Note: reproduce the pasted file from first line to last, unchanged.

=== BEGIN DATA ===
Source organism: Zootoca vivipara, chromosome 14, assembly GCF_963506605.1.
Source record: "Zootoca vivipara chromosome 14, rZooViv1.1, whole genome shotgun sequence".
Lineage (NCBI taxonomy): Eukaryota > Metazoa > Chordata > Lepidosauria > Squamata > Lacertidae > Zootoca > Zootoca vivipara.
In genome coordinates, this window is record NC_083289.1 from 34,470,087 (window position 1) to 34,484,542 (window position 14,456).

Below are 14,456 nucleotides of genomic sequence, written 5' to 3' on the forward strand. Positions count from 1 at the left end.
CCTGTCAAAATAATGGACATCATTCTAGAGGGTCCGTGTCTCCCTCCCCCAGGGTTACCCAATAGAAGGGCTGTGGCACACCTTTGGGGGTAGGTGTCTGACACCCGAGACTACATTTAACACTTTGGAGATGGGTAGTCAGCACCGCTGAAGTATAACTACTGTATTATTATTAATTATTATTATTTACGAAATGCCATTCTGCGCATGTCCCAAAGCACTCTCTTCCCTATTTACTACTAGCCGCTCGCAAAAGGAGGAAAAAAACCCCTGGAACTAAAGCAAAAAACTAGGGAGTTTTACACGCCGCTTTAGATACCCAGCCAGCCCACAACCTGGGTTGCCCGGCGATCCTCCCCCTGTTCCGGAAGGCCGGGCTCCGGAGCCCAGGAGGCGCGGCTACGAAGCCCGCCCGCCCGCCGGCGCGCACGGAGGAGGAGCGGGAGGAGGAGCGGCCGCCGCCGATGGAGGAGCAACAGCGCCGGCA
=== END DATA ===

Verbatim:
Source organism: Zootoca vivipara, chromosome 14, assembly GCF_963506605.1.
Source record: "Zootoca vivipara chromosome 14, rZooViv1.1, whole genome shotgun sequence".
Lineage (NCBI taxonomy): Eukaryota > Metazoa > Chordata > Lepidosauria > Squamata > Lacertidae > Zootoca > Zootoca vivipara.
In genome coordinates, this window is record NC_083289.1 from 34,470,087 (window position 1) to 34,484,542 (window position 14,456).

Below are 14,456 nucleotides of genomic sequence, written 5' to 3' on the forward strand. Positions count from 1 at the left end.
CCTGTCAAAATAATGGACATCATTCTAGAGGGTCCGTGTCTCCCTCCCCCAGGGTTACCCAATAGAAGGGCTGTGGCACACCTTTGGGGGTAGGTGTCTGACACCCGAGACTACATTTAACACTTTGGAGATGGGTAGTCAGCACCGCTGAAGTATAACTACTGTATTATTATTAATTATTATTATTTACGAAATGCCATTCTGCGCATGTCCCAAAGCACTCTCTTCCCTATTTACTACTAGCCGCTCGCAAAAGGAGGAAAAAAACCCCTGGAACTAAAGCAAAAAACTAGGGAGTTTTACACGCCGCTTTAGATACCCAGCCAGCCCACAACCTGGGTTGCCCGGCGATCCTCCCCCTGTTCCGGAAGGCCGGGCTCCGGAGCCCAGGAGGCGCGGCTACGAAGCCCGCCCGCCCGCCGGCGCGCACGGAGGAGGAGCGGGAGGAGGAGCGGCCGCCGCCGATGGAGGAGCAACAGCGCCGGCA